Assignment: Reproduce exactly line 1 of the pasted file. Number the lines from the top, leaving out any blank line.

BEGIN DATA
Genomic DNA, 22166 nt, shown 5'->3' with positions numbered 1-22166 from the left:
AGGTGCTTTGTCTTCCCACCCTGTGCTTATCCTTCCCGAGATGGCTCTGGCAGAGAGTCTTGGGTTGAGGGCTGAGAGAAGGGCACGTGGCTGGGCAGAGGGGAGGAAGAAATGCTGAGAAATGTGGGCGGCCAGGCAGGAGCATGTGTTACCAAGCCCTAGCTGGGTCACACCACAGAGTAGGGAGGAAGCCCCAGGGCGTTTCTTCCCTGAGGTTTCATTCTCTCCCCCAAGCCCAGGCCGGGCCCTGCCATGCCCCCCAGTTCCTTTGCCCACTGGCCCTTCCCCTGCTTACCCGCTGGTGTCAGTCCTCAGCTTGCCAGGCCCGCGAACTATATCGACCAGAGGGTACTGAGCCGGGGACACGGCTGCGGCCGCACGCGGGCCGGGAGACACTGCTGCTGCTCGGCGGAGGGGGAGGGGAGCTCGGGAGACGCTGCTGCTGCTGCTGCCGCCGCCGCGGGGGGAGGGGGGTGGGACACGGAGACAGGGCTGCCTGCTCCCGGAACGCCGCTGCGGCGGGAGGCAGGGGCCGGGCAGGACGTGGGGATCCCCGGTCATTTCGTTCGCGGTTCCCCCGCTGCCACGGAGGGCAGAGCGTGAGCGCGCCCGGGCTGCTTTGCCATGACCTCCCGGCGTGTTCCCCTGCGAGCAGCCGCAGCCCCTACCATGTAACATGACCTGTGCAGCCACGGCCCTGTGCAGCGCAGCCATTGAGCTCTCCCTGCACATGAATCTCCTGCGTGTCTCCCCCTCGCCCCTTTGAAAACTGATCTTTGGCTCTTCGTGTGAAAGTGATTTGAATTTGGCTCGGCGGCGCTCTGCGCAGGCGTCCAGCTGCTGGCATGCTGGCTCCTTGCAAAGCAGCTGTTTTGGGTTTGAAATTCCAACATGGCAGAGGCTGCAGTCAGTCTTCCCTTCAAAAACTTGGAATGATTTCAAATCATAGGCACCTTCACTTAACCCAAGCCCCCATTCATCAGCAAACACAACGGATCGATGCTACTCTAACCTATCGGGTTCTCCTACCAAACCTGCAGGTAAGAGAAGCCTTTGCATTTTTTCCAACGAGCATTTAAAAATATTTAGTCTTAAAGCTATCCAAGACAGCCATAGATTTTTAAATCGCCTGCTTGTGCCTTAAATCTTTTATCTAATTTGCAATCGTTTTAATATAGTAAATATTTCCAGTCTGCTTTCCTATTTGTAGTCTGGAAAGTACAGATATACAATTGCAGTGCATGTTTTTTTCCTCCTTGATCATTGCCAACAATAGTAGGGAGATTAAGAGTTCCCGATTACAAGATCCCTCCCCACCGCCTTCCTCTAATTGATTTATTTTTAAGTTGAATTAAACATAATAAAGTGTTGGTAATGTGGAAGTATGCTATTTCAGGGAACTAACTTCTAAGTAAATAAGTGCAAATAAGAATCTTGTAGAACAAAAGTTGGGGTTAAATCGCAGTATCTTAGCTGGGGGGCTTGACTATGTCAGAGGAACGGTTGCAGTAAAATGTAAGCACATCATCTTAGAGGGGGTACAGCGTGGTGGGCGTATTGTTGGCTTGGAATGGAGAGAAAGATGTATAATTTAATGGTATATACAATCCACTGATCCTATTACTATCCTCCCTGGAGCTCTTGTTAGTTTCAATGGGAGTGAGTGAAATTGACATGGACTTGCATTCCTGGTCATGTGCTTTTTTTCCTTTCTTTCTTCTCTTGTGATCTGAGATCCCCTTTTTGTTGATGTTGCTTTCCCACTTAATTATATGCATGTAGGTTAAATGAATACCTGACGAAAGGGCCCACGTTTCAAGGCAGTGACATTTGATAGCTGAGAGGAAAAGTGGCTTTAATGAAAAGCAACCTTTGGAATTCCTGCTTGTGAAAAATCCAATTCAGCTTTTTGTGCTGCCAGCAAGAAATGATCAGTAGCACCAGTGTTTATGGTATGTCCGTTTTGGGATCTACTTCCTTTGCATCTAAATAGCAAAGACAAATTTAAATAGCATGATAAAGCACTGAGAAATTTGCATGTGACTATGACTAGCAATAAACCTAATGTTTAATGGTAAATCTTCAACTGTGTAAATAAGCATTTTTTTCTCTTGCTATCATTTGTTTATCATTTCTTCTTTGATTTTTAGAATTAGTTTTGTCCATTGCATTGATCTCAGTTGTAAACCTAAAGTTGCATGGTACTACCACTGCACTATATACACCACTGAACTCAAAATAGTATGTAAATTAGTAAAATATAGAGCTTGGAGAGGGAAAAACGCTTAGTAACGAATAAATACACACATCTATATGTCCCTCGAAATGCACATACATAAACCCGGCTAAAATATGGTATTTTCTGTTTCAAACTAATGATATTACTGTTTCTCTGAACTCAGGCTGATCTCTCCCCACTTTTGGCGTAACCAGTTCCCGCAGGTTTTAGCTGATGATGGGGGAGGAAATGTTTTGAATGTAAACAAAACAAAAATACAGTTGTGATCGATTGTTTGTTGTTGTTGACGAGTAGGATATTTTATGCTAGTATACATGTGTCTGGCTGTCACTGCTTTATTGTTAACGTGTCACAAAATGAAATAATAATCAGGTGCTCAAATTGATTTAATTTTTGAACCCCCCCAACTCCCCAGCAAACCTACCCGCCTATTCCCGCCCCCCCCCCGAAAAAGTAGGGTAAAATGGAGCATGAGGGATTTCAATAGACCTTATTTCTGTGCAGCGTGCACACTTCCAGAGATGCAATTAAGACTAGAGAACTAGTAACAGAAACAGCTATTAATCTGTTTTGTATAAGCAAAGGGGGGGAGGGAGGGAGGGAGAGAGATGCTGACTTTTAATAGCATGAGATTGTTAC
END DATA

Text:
Genomic DNA, 22166 nt, shown 5'->3' with positions numbered 1-22166 from the left: